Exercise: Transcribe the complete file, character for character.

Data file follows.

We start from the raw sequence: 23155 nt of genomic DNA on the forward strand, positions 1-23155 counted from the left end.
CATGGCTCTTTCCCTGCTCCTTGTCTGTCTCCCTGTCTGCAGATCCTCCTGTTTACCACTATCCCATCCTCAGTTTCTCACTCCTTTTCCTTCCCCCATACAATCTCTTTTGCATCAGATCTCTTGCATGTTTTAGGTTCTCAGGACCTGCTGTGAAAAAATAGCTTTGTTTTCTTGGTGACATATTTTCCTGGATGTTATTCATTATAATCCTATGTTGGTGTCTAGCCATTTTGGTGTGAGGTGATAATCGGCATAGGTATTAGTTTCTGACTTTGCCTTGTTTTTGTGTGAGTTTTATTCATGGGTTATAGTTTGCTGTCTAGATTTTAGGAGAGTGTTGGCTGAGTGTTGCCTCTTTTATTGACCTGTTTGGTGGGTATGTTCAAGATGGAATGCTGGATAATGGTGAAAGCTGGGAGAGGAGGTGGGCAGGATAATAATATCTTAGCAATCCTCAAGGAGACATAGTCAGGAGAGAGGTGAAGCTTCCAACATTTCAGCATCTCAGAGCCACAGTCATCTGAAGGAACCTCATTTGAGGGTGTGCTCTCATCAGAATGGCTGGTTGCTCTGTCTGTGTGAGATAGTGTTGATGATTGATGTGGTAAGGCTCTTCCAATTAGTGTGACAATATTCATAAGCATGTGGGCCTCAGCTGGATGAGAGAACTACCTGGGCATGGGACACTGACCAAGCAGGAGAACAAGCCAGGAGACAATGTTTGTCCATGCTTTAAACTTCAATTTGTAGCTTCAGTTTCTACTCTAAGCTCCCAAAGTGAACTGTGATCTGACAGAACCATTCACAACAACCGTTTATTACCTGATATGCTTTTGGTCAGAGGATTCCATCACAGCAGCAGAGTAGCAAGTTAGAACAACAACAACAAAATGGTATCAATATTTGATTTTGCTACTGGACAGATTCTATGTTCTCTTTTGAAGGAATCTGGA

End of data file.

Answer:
We start from the raw sequence: 23155 nt of genomic DNA on the forward strand, positions 1-23155 counted from the left end.
CATGGCTCTTTCCCTGCTCCTTGTCTGTCTCCCTGTCTGCAGATCCTCCTGTTTACCACTATCCCATCCTCAGTTTCTCACTCCTTTTCCTTCCCCCATACAATCTCTTTTGCATCAGATCTCTTGCATGTTTTAGGTTCTCAGGACCTGCTGTGAAAAAATAGCTTTGTTTTCTTGGTGACATATTTTCCTGGATGTTATTCATTATAATCCTATGTTGGTGTCTAGCCATTTTGGTGTGAGGTGATAATCGGCATAGGTATTAGTTTCTGACTTTGCCTTGTTTTTGTGTGAGTTTTATTCATGGGTTATAGTTTGCTGTCTAGATTTTAGGAGAGTGTTGGCTGAGTGTTGCCTCTTTTATTGACCTGTTTGGTGGGTATGTTCAAGATGGAATGCTGGATAATGGTGAAAGCTGGGAGAGGAGGTGGGCAGGATAATAATATCTTAGCAATCCTCAAGGAGACATAGTCAGGAGAGAGGTGAAGCTTCCAACATTTCAGCATCTCAGAGCCACAGTCATCTGAAGGAACCTCATTTGAGGGTGTGCTCTCATCAGAATGGCTGGTTGCTCTGTCTGTGTGAGATAGTGTTGATGATTGATGTGGTAAGGCTCTTCCAATTAGTGTGACAATATTCATAAGCATGTGGGCCTCAGCTGGATGAGAGAACTACCTGGGCATGGGACACTGACCAAGCAGGAGAACAAGCCAGGAGACAATGTTTGTCCATGCTTTAAACTTCAATTTGTAGCTTCAGTTTCTACTCTAAGCTCCCAAAGTGAACTGTGATCTGACAGAACCATTCACAACAACCGTTTATTACCTGATATGCTTTTGGTCAGAGGATTCCATCACAGCAGCAGAGTAGCAAGTTAGAACAACAACAACAAAATGGTATCAATATTTGATTTTGCTACTGGACAGATTCTATGTTCTCTTTTGAAGGAATCTGGA